When Bad Web Design Happens to Good Businesses

There is no shortage these days of products and services that help you create your own website. Even for someone with almost no background in the design or IT fields, you can put together a decent-looking, basically functional website in a hurry. If you’re doing something for yourself, your family, or a small group of friends, DIY can be the way to go.

If you’re trying to build a site for business, however, you might want to think twice.

Your website is often one of the first contacts people have with your business … and they judge you and your site almost instantaneously. There are some ways that poor or mediocre web design can be off-putting, causing visitors to bounce right back out. If you have a business and you’re thinking of either creating a new website or bringing your site in-house, you need to be aware of some of the pitfalls: the devil, as they say, is in the details. Here are a few ways a bad design can muck up your site.

Cohesion

It’s important that people see a uniform experience across your website: that means more than just having the logo at the top of each page. Multiple different typefaces and font sizes, changing color palettes, and non-traditional (or worse, inconsistent) locations for expected information: little things that seem unimportant can quickly create a negative impression … and confusion. If visitors get an uncomfortable vibe when they pull up your site, they won’t waste time trying to figure out why: they’ll simply go somewhere else.

Aesthetics

Modern software packages tout the ease with which even neophytes can create beautiful sites. Unfortunately, there’s more to it than that. Non-designers have a tendency to believe that being “creative” means using Comic Sans as a text font, or tilting a headline to a 45-degree angle. The end result, however, usually ends up feeling less creative and more amateurish. Same thing happens with color choices: the difference between colors that clash and ones that complement each other often involves incremental changes to tone and hue. It’s also important to understand the differences in monitors vs. phones and tablets.

Images

Having numerous graphics and oversized images will show off your products better, and may even be appealing to users … assuming they want to wait around for the pictures to load. There’s a price to pay for going image-heavy: it increases the load time, it can hurt your SEO, and it commonly screws up your site when viewed on a handheld device.

Also, be judicious with your use of stock photography: you may love a shot, but does it really convey the message as clearly as it could? And take a quick look at your competitors’ sites, as well: it’s amazing how many similar companies end up using the exact same (or nearly indistinguishable) stock photos on their respective sites. Plus, research shows that cheesy stock photos can actually rebuff users.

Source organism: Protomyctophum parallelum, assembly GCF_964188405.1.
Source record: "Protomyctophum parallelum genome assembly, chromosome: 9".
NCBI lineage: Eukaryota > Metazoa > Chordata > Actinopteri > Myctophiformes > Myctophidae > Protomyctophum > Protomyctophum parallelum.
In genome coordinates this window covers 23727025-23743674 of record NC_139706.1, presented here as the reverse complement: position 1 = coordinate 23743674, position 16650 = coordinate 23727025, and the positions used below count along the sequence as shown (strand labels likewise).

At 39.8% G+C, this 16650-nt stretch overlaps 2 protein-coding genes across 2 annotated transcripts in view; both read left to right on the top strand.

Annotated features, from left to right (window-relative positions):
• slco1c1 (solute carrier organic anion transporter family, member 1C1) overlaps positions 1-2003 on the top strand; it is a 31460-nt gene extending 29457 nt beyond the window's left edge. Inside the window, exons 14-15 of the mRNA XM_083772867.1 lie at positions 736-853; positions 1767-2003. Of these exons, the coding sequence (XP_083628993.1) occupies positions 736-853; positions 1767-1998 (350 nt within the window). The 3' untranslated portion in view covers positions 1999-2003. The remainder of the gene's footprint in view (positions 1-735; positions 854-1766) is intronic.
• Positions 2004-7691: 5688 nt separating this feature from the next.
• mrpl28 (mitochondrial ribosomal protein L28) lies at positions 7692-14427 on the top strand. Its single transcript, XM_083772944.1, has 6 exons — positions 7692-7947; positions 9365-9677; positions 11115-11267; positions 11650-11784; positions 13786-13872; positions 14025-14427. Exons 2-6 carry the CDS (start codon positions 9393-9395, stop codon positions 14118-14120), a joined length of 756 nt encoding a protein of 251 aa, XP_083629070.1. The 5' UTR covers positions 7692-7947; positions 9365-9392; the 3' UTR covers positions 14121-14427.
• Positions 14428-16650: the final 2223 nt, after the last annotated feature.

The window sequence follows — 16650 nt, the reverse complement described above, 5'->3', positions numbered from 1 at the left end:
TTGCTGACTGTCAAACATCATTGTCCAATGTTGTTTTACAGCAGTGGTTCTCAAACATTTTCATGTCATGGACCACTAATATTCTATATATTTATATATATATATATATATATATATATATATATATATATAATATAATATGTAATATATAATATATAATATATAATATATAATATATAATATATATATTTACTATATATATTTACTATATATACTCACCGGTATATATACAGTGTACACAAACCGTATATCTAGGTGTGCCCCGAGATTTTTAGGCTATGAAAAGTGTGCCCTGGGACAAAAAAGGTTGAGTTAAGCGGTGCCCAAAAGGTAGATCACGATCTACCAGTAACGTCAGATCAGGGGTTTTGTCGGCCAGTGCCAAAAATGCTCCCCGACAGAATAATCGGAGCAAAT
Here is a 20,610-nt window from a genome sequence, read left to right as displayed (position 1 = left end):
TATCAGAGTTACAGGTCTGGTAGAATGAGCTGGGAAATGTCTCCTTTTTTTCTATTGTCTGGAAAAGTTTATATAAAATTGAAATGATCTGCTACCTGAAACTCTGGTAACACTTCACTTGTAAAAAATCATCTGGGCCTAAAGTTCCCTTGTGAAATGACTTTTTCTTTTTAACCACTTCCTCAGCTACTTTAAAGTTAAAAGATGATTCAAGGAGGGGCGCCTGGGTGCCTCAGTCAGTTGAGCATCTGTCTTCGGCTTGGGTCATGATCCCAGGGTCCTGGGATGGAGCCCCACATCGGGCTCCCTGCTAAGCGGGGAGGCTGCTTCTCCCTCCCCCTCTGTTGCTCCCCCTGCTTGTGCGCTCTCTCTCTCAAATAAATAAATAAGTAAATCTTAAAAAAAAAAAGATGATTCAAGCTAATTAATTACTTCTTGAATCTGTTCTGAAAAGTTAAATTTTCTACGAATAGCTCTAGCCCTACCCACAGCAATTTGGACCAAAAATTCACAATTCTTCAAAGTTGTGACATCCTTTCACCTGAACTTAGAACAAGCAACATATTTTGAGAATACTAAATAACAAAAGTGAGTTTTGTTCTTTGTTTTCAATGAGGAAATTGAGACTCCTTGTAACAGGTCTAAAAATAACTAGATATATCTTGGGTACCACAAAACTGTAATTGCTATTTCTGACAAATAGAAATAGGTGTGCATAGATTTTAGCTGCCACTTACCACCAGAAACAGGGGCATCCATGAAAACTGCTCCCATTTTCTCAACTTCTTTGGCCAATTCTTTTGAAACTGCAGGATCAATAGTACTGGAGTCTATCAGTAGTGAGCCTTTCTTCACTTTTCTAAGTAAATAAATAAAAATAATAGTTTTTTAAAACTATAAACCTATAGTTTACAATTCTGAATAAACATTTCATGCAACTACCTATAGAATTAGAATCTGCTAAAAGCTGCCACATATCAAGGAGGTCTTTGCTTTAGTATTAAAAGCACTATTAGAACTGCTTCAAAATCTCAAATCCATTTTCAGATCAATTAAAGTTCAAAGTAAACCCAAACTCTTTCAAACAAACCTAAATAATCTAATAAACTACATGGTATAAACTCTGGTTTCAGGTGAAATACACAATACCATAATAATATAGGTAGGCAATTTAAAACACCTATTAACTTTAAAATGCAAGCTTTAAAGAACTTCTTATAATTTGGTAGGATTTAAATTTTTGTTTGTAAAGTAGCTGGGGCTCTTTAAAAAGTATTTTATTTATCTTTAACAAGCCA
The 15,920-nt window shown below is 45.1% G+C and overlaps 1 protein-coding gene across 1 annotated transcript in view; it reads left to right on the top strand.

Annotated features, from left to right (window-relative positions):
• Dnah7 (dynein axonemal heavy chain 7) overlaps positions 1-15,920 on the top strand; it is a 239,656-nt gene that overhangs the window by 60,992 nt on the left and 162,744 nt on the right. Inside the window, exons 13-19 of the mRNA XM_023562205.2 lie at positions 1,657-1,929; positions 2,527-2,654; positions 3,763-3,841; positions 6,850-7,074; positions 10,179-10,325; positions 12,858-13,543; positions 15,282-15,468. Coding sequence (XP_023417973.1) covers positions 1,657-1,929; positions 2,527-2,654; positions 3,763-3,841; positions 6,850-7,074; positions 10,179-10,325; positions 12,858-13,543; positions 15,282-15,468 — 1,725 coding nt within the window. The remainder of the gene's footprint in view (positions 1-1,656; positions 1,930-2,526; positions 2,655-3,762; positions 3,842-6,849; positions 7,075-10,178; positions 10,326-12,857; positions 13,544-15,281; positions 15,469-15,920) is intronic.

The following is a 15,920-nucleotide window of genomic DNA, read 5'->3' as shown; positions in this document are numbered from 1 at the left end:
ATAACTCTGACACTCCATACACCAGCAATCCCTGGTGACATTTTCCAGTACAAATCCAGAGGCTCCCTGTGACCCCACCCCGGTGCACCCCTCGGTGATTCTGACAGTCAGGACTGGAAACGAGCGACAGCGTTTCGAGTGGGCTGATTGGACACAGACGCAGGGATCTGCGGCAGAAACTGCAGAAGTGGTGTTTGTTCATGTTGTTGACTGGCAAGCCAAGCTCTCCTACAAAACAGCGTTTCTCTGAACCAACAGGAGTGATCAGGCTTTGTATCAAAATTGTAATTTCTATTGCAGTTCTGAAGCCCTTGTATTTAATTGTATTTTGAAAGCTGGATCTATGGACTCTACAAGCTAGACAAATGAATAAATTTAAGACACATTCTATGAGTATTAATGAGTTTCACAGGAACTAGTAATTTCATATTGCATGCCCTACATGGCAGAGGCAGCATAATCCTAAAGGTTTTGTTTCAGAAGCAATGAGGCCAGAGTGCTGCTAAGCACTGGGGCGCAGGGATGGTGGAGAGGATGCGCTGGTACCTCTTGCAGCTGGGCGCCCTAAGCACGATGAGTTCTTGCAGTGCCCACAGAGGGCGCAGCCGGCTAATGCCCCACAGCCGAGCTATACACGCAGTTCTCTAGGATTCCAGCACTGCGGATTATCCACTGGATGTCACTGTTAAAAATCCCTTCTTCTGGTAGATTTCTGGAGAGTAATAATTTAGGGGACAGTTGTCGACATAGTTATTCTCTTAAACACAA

White Space

Then there’s the matter of white space. Over-crowded screens that have too much data and too many images don’t just take forever to load—they also make the screen feel busy, overwhelming, and hard to interpret at a glance. Sometimes, less is more: By giving your content a little breathing room, you make your site more inviting, and ensure that the overall experience remains clear and uncluttered.

User Experience

Ultimately, if you’re in business, your website needs to be designed in such a way as to imperceptibly  guide users toward an action: download a sample, make an order, schedule a demo, whatever. That involves design, copywriting, messaging, and calls to action that work together to both make the visitor WANT whatever it is you’re offering, and at the same time creating a feeling of confidence that your business is trustworthy, competent, and professional.

This is just a few examples of the numerous details that go into planning, designing, and programming a robust business website. And the needs and information change on a regular basis: as little as 10 years ago, the web was considered a miracle. Last year, one internet expert made the observation that “The status quo of the Internet Age is unsustainable and increasingly dangerous.” And the changes keep coming: new laws, new needs, new attitudes.

The fact is, you know your business; we know ours … and ours is more complicated than DIY services would have you believe. Especially if you’re wanting to incorporate things like content marketing, SEO, brand strategy, and other elements, you’re probably better off to leave design and development to the professionals. Don’t worry, though; at Spilled Milkshake, we have the experience and expertise to help you get the most from your site. Call us today to learn more.